It was, in the end, about as dumb as the political intervention of the Brethren. Was I supposed to try and convince these kids that this is theatre and that somehow they should lobotomise themselves into sufficient dullness so as to be able to enjoy watching this particular coat of paint dry?

Fortunately we had seen Aurelia’s Oratorio the night before, which had fascinated, and attended a drum concert which came as close as you could get to a community fiesta in Christchurch. So there were comparisons to be made, before we returned to the mountainous haunts of SKY TV. 


Paul Maunder August 13th, 2007

Dear Mary, There were two school groups at the performance. I assure you my small group of 15 were not hitting each other about the head. The point I was making is that these were the few young ones amidst a grey haired audience. They have been brought up on environmental issues- if there's anything going to engage them it is this topic. Yet they were not engaged because the theatre form chosen was so dull.

mary August 13th, 2007

It really is a shame you did not teach your drama students theatre etiquette before they came to the performance. The night you reviewed your drama students who claim 'the show was like watching paint dry' where not even listening to the performance. They were on their cell phones texting and wacking each other about the head. I don't think you should be so judgmental when you condone this kind of behviour during a performance which is quite frankly rude. Were you even listening is my question? Clearly you missed the entire point of this wonderful performance and essential part of New Zealand's history.

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A vivid encounter with history

Review by Lindsay Clark 10th Aug 2007

Assuredly not for the first time in its long history, the stage of the Great Hall is decked with the red white and blue of the Empire. There, set between potted aspidistras is the frame set up for our edification and  with luck, our delectation. For we are at a new take on the magic lantern show, cast as an audience for Mr Joseph Hatch in his vigorous crusade to reinstate his licence to manufacture penguin oil on Macquarie Island. As the title suggests, there is a decision to be made here, but the man is more than a match for the cute fluffy ones.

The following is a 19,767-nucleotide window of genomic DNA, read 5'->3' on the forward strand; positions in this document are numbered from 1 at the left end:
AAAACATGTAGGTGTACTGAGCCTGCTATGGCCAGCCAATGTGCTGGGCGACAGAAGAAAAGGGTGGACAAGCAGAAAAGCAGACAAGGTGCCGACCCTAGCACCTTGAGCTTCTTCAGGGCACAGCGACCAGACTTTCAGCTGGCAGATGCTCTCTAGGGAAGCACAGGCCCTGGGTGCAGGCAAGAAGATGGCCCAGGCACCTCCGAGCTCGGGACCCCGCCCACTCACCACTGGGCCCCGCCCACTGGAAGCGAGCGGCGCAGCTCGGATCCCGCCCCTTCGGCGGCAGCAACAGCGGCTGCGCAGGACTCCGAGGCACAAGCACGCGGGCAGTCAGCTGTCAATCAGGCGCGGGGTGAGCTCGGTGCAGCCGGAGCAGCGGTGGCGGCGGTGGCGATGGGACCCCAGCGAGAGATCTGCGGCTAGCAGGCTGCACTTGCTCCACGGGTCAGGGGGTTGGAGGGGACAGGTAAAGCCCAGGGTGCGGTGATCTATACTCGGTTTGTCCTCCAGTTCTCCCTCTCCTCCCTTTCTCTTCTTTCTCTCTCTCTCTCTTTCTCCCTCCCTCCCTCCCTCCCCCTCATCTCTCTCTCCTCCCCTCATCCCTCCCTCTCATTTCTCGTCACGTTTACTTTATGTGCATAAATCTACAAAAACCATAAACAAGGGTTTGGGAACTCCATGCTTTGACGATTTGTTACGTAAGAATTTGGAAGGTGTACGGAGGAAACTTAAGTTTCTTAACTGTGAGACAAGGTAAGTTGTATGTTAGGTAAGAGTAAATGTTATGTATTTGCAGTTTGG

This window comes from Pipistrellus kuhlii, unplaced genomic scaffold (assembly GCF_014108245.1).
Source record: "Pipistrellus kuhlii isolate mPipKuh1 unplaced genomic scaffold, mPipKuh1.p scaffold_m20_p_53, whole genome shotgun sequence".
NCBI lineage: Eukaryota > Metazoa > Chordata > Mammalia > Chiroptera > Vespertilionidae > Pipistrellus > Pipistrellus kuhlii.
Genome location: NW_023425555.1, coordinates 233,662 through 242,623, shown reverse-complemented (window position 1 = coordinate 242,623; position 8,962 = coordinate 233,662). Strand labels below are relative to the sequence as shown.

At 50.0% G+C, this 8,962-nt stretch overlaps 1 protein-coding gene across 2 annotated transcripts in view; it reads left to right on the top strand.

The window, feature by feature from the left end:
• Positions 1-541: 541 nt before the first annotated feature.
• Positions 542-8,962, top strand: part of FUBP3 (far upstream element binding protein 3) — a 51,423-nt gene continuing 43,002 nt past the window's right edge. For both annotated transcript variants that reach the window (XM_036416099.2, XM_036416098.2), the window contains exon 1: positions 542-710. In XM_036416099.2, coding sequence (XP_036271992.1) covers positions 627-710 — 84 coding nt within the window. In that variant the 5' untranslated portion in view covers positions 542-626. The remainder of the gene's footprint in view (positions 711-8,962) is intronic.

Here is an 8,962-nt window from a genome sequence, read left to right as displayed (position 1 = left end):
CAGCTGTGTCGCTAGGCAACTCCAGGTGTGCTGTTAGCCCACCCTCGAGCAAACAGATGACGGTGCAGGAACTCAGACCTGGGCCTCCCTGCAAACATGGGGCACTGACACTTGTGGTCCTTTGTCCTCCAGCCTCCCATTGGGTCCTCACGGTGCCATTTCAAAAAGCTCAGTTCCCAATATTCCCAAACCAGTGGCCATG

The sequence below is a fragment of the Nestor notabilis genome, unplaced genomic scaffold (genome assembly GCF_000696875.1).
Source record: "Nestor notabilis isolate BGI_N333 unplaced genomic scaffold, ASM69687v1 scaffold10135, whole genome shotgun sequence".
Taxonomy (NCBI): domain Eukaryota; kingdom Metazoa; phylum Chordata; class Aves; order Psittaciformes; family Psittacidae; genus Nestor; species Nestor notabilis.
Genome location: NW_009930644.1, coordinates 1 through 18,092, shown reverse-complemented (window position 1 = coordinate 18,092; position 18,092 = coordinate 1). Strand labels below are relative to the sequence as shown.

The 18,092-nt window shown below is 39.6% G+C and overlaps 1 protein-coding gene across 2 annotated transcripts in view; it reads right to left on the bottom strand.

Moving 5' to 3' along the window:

He enters along with the last of the public, noting with interest the size of his audience and listing a little like a man whose mind is too energetic for a stiffening body to keep up with. He dumps a Gladstone bag by the lectern and makes his way distractedly off stage again, to reappear and check his timepiece against a clock somewhere. Almost-latecomers find themselves sternly regarded. The audience titters and Stuart Devenie has us raptly attentive before he has spoken a word.

What happened to the man and the penguins in that out of the way place and time is a far cry from the discourse of most contemporary New Zealand theatre. The play was first performed at AK07, an impressive first work for stage by Geoff Chapple and written, fittingly, while he was writer-in-residence at the Michael King Writers’ Centre. In the hands of a formidable creative team, including Stuart Devenie, it has been refined into a thoroughly worthwhile study of the man and the times.

Hatch was an energetic and canny entrepreneur who seized the opportunity to provide a cheap but very acceptable product to oil-hungry industry around the world in the early twentienth century. Supporting the explanation of his public career and the fierce opposition stirred up by writers like H.G.Wells to the killing (‘murder’) of multitudes of penguins, a series of cleverly sequenced slides fills out the experience nicely.

Thus visually and structurally the piece is engagingly packaged, but it is the actor himself who bonds these elements and creates a wonderfully detailed character from flesh and blood to captivate an audience, which could not reasonably be expected to have much understanding of the matter for consideration. From lofty pronouncement to personal niggle and the numbness of remembered grief, Stuart Devenie lives and breathes the man for us.